”American Samoa, who do you trust when it comes to nutrition? There is an endless supply of advice everywhere on nutrition, often with contradicting advice. This week's article looks to offer you five practical habits. We hope you find this helpful!
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- Reset your dieting mindset by setting realistic goals that can become healthy habits
- Learn 5 simple habits that can transform your wellness
- Five simple habits that can help you eat more healthily are:
- Eat breakfast
- Drink water
- Know what’s in your food
- Be politely picky at restaurants
- Practice mindful eating
5 Key Habits of Healthy Eaters
Most eating habits are established during childhood. But that doesn’t mean it’s too late to adopt new, healthy habits. Making healthy changes doesn’t require you to completely overhaul your diet. Start at your own pace by practicing these key healthy-eating habits.
Research indicates that eating breakfast every day helps with weight loss and weight maintenance by reducing hunger later in the day. When you break the overnight fast with a healthy breakfast, it’s easier to resist unhealthy choices during the day.
Include at least two food groups — such as whole grains, lean protein, dairy, fruits, or vegetables — at breakfast to put you on track for a day of healthy eating.
Water is a crucial nutrient that often gets overlooked. Sixty percent of your body weight is made up of water and every system in your body requires it to function properly. Fluid needs depend on several factors: your health, your environment, how active you are, and if you are pregnant or breast-feeding. The Institute of Medicine recommends that men need about thirteen 8-ounce cups of water a day and women need nine 8-ounce cups of water a day.
Sometimes thirst can be misinterpreted as hunger. Check-in with your body when you feel hungry, especially later in the day. Drinking a glass of water before eating can satisfy thirst and keep you from eating unnecessary calories.
Know what’s in your food
Eat foods that only contain ingredients that you can easily identify and foods with just a few ingredients. Eating more “real food” will help you cut out processed food, such as chips, cookies, and frozen meals.
You will naturally choose fruits and vegetables, whole grains, lean protein sources, and healthy fats. These foods are high in nutrients, but it’s important to keep portion control in check when it comes to foods in the protein and fat groups since they tend to be high in calories.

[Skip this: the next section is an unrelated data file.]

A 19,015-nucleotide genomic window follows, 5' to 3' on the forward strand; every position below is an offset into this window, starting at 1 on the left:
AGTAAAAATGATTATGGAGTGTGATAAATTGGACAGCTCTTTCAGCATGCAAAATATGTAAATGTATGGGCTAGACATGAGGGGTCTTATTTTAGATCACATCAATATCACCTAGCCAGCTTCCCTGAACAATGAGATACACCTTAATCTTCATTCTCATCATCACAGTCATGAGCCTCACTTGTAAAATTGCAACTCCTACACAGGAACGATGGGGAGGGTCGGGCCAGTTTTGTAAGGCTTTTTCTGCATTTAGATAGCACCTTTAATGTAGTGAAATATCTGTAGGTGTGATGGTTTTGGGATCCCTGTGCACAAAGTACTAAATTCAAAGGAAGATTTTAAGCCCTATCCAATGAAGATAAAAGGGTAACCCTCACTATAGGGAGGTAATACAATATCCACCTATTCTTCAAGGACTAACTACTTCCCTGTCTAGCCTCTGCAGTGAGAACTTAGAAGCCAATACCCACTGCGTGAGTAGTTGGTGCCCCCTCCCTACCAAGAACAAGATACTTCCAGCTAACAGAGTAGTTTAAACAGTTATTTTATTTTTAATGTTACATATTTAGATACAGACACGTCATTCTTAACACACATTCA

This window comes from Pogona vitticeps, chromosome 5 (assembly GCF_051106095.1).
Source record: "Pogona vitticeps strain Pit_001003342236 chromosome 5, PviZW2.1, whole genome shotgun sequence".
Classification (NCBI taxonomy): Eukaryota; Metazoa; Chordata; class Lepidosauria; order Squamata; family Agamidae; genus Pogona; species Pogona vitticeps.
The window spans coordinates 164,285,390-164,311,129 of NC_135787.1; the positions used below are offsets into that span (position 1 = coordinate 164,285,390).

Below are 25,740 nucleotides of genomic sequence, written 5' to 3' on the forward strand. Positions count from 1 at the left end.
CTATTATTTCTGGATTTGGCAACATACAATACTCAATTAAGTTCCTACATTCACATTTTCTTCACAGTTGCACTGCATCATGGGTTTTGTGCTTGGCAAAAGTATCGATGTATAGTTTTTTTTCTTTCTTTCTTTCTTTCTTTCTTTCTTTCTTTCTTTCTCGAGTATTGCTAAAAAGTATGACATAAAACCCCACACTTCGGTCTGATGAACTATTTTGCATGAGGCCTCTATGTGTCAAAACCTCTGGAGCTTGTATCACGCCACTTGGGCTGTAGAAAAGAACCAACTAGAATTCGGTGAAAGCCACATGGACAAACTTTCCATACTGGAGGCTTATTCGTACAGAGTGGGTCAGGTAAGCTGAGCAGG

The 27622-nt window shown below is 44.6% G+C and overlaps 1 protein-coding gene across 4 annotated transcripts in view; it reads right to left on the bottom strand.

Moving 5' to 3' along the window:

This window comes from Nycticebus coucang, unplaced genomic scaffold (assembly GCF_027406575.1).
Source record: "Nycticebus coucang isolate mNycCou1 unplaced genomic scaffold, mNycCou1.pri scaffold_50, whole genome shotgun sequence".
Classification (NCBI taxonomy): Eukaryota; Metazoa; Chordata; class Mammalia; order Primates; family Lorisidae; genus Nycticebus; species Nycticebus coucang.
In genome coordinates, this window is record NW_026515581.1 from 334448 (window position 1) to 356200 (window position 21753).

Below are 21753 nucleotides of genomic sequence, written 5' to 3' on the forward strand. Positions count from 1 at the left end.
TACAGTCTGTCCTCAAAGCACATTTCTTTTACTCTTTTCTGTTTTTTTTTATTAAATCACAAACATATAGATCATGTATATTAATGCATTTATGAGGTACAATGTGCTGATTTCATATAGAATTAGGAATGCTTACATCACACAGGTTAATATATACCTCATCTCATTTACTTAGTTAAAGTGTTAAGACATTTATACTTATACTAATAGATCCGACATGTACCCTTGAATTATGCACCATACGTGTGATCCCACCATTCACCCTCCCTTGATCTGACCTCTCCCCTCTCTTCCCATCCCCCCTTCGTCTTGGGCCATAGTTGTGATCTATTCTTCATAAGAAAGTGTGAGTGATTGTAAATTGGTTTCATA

Be politely picky at restaurants
Most restaurants serve large portion sizes, loaded with salt and fat. To keep from overeating, request a to-go box right when your meal is served and save half for the next day. That way, you won’t be tempted to eat more than you really want or need.
Ask your server how foods are prepared and choose menu items that are baked, broiled, roasted, seared, poached or steamed. Also make sure to ask for sauces or dressings on the side, and look for vegetables or fruit as side options instead of french fries.
Practice mindful eating
Mindfulness is a form of meditation that involves focusing intently on the present — what you’re feeling or sensing in each moment, even while eating.
The practice of mindful eating allows you to slow down and savor your food, which can help prevent overeating. How? It takes up to 20 minutes for your brain to register the chemicals that let you know when you are no longer hungry. Slowing down helps your brain catch up to how full you’re feeling.
Take a moment before eating and think of the food you are about to eat as fuel for your body. Remind yourself that you would like to feel satisfied, not stuffed.
MWi would like to Angela Murad for sharing her expert insights with our community.
Angie has been with the Mayo Clinic Healthy Living Program since January 2014. She is a Registered Dietitian Nutritionist who works with adults to achieve lifestyle goals in weight management and overall health and wellness. She studied dietetics at the University of Wisconsin-Madison and completed her dietetic internship at the Hines VA Hospital in Illinois. She obtained a certificate of training in Adult, Child, and Adolescent Weight Management from the Commission on Dietetic Registration. Past experiences include working in employee wellness and with adults and families to make sustainable healthy lifestyle practices at a local fitness facility. Angie is currently pursuing a Master’s in Public Health.